It was the election that would ultimately give America Camelot" and its tragic aftermath, a momentous contest when three giants who each would have a chance to shape the nation battled to win the presidency.
Award-winning author David Pietrusza does here for the 1960 presidential race what he did in his previous book, 1920: the Year of the Six Presidents—which Kirkus Reviews selected as one of their Best Books of 2007. Until now, the most authoritative study of the 1960 election was Theodore White's Pulitzer Prize-winning The Making of the President, 1960. But White, as a trusted insider, didn't tell all. Here's the rest of the story, what White could never have known, nor revealed. Finally, it's all out—including JFK's poignant comment on why LBJ's nomination as vice president would be inconsequential: I'm 43 years old. I'm not going to die in office."
Combining an engaging narrative with exhaustive research, Pietrusza chronicles the pivotal election of 1960, in which issues of civil rights and religion (Kennedy was only the second major-party Roman Catholic candidate ever) converged. The volatile primary clash between Senate Majority leader LBJ and the young JFK culminated in an improbable fusion ticket. The historic, legendary Kennedy-Nixon debates followed in its wake. The first presidential televised debates, they forever altered American politics when an exhausted Nixon was unkempt and tentative in their first showdown. With 80 million viewers passing judgment, Nixon's poll numbers dropped as the charismatic Kennedy's star rose. Nixon learned his lesson—resting before subsequent debates, reluctantly wearing makeup, and challenging JFK with a more aggressive stance—but the damage was done.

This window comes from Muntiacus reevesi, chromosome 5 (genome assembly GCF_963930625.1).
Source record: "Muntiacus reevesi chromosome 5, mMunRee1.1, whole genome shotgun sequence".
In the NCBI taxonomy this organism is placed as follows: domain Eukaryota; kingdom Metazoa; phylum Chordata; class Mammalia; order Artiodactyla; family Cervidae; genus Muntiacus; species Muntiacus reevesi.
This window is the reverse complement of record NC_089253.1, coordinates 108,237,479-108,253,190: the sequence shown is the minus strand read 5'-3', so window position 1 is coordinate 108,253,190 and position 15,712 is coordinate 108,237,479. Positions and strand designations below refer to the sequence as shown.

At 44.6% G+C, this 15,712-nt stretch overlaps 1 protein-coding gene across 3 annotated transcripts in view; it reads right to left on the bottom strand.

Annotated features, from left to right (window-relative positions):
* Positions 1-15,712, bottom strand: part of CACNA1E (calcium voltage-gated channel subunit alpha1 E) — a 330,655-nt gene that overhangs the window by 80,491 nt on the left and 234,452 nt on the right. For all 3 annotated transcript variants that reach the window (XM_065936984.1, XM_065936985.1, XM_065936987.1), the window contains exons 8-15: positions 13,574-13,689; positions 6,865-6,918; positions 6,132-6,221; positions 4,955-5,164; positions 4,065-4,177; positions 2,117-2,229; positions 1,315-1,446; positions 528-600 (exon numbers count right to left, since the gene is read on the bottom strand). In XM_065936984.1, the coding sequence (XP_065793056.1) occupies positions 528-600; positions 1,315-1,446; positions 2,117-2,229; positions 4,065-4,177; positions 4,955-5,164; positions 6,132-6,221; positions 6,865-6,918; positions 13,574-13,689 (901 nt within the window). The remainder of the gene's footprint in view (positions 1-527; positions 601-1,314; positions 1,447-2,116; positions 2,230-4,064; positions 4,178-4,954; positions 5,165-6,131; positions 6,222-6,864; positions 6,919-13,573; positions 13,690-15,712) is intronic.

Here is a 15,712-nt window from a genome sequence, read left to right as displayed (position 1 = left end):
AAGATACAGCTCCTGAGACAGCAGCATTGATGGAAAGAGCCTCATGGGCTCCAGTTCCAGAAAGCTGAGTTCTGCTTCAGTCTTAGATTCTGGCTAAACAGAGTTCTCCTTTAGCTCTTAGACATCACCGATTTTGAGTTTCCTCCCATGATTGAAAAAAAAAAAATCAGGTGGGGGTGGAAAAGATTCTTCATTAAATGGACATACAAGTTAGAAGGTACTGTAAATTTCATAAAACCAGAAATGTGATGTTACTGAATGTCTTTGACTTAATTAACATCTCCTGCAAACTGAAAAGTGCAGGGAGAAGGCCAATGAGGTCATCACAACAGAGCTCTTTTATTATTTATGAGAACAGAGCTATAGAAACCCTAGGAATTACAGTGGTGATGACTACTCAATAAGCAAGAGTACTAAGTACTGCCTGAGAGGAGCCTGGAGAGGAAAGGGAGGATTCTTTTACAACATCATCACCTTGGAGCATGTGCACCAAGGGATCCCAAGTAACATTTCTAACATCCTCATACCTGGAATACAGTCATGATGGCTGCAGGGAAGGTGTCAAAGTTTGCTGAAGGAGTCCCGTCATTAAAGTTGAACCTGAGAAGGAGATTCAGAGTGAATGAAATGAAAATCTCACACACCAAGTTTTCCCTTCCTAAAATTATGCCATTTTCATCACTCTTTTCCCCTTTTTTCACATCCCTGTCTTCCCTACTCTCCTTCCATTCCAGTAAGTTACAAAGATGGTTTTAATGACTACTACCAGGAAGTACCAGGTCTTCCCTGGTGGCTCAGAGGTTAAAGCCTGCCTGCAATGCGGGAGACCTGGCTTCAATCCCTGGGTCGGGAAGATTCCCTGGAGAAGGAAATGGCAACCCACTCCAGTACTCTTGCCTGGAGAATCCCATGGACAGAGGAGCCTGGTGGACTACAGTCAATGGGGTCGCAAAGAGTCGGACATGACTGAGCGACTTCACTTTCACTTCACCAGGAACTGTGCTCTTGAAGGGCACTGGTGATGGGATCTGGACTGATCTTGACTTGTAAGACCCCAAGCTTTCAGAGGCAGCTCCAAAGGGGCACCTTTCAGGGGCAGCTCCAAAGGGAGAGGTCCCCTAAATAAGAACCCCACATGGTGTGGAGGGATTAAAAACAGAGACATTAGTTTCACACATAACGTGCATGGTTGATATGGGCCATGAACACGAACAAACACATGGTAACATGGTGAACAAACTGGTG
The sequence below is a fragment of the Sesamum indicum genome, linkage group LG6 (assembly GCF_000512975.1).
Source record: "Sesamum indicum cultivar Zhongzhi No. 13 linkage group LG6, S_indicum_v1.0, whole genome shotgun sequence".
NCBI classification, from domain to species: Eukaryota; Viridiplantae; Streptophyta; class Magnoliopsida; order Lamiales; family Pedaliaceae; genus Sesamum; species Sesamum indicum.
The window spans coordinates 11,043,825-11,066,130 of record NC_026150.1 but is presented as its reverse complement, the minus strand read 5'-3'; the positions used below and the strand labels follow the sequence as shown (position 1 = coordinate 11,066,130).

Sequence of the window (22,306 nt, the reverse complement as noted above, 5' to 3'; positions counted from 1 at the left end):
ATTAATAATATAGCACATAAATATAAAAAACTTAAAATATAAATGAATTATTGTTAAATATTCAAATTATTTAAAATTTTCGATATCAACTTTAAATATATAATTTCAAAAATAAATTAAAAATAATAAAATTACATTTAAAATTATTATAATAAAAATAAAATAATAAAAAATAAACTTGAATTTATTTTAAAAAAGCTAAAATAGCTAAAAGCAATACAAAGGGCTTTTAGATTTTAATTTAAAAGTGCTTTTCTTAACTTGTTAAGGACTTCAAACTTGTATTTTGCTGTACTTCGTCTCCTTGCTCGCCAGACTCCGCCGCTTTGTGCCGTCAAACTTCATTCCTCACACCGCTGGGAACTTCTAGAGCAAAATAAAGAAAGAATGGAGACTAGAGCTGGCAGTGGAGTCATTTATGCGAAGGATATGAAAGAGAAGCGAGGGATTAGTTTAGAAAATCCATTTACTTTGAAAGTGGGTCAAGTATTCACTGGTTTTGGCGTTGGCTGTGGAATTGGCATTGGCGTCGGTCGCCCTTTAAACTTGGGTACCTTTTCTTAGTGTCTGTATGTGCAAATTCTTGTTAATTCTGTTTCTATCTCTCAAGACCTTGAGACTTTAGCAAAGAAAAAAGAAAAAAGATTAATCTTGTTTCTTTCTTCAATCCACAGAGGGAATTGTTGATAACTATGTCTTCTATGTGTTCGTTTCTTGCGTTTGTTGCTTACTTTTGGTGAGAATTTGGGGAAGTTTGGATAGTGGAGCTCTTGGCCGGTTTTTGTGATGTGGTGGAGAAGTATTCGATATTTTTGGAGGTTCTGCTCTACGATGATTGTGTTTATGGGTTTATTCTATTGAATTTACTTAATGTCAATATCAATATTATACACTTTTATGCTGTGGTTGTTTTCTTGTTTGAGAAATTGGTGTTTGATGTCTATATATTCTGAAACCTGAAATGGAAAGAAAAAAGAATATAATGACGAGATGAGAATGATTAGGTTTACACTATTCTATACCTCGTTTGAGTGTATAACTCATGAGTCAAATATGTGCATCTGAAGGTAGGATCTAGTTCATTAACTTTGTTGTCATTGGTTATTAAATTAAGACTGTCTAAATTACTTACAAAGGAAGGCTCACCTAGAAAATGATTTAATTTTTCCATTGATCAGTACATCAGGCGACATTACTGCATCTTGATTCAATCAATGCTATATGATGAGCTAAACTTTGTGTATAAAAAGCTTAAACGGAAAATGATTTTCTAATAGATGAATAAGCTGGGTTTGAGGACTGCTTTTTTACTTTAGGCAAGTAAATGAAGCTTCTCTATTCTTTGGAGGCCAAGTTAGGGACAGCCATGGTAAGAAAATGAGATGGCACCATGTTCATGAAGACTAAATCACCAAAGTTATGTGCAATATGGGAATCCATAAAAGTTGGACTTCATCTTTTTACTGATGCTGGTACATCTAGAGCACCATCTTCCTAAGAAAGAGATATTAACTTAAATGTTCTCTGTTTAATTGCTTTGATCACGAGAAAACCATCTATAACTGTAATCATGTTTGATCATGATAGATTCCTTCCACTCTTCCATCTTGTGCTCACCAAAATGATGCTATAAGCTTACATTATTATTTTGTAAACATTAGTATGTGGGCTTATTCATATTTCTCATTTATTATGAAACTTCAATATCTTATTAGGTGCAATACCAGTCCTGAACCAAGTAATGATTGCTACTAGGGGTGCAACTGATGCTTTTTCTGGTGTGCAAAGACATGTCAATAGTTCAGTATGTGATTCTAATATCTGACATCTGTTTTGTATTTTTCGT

There's no one better to convey the drama of that tumultuous year than Pietrusza. He has 1,000 secrets to spill; a fascinating cast of characters to introduce (including a rogue's gallery of hangers-on and manipulators); and towering historical events to chronicle. And all of it is built on painstaking research and solid historical scholarship. Pietrusza tracks down every lead to create a winning, engaging, and very readable account.
With the 2008 elections approaching, politics will be on everyone's mind, and 1960: LBJ vs. JFK vs. Nixon will transform the way readers see modern American history.
A sampling of what Theodore White couldn't chronicle—and David Pietrusza does: